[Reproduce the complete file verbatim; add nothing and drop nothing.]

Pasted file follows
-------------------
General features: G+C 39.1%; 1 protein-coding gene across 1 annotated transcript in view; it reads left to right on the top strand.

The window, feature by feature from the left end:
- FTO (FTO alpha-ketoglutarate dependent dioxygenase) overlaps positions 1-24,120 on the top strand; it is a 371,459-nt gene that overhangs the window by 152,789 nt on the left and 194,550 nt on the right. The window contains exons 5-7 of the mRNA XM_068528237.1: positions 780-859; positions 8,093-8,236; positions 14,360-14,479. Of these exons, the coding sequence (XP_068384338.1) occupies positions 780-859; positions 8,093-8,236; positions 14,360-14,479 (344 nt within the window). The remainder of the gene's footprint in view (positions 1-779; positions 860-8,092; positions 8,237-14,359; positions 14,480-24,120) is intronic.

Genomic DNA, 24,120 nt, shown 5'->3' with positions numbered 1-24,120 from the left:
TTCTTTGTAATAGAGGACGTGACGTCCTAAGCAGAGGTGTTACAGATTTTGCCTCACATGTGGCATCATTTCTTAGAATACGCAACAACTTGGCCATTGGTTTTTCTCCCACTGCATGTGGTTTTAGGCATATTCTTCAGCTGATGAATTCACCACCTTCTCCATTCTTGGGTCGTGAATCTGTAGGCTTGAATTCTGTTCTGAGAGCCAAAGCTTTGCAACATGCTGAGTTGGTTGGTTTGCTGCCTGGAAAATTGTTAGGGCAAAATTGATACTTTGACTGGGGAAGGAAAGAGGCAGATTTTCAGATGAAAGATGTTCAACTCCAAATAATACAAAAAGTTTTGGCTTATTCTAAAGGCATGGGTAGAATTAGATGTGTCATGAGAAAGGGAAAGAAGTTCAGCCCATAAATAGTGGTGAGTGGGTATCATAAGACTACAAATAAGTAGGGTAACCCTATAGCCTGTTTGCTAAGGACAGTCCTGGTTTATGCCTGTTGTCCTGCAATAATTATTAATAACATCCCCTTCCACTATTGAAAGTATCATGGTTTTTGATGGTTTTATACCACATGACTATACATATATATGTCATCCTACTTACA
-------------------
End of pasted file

General features: G+C 39.1%; 1 protein-coding gene across 1 annotated transcript in view; it reads left to right on the top strand.

The window, feature by feature from the left end:
- FTO (FTO alpha-ketoglutarate dependent dioxygenase) overlaps positions 1-24,120 on the top strand; it is a 371,459-nt gene that overhangs the window by 152,789 nt on the left and 194,550 nt on the right. The window contains exons 5-7 of the mRNA XM_068528237.1: positions 780-859; positions 8,093-8,236; positions 14,360-14,479. Of these exons, the coding sequence (XP_068384338.1) occupies positions 780-859; positions 8,093-8,236; positions 14,360-14,479 (344 nt within the window). The remainder of the gene's footprint in view (positions 1-779; positions 860-8,092; positions 8,237-14,359; positions 14,480-24,120) is intronic.

Genomic DNA, 24,120 nt, shown 5'->3' with positions numbered 1-24,120 from the left:
TTCTTTGTAATAGAGGACGTGACGTCCTAAGCAGAGGTGTTACAGATTTTGCCTCACATGTGGCATCATTTCTTAGAATACGCAACAACTTGGCCATTGGTTTTTCTCCCACTGCATGTGGTTTTAGGCATATTCTTCAGCTGATGAATTCACCACCTTCTCCATTCTTGGGTCGTGAATCTGTAGGCTTGAATTCTGTTCTGAGAGCCAAAGCTTTGCAACATGCTGAGTTGGTTGGTTTGCTGCCTGGAAAATTGTTAGGGCAAAATTGATACTTTGACTGGGGAAGGAAAGAGGCAGATTTTCAGATGAAAGATGTTCAACTCCAAATAATACAAAAAGTTTTGGCTTATTCTAAAGGCATGGGTAGAATTAGATGTGTCATGAGAAAGGGAAAGAAGTTCAGCCCATAAATAGTGGTGAGTGGGTATCATAAGACTACAAATAAGTAGGGTAACCCTATAGCCTGTTTGCTAAGGACAGTCCTGGTTTATGCCTGTTGTCCTGCAATAATTATTAATAACATCCCCTTCCACTATTGAAAGTATCATGGTTTTTGATGGTTTTATACCACATGACTATACATATATATGTCATCCTACTTACA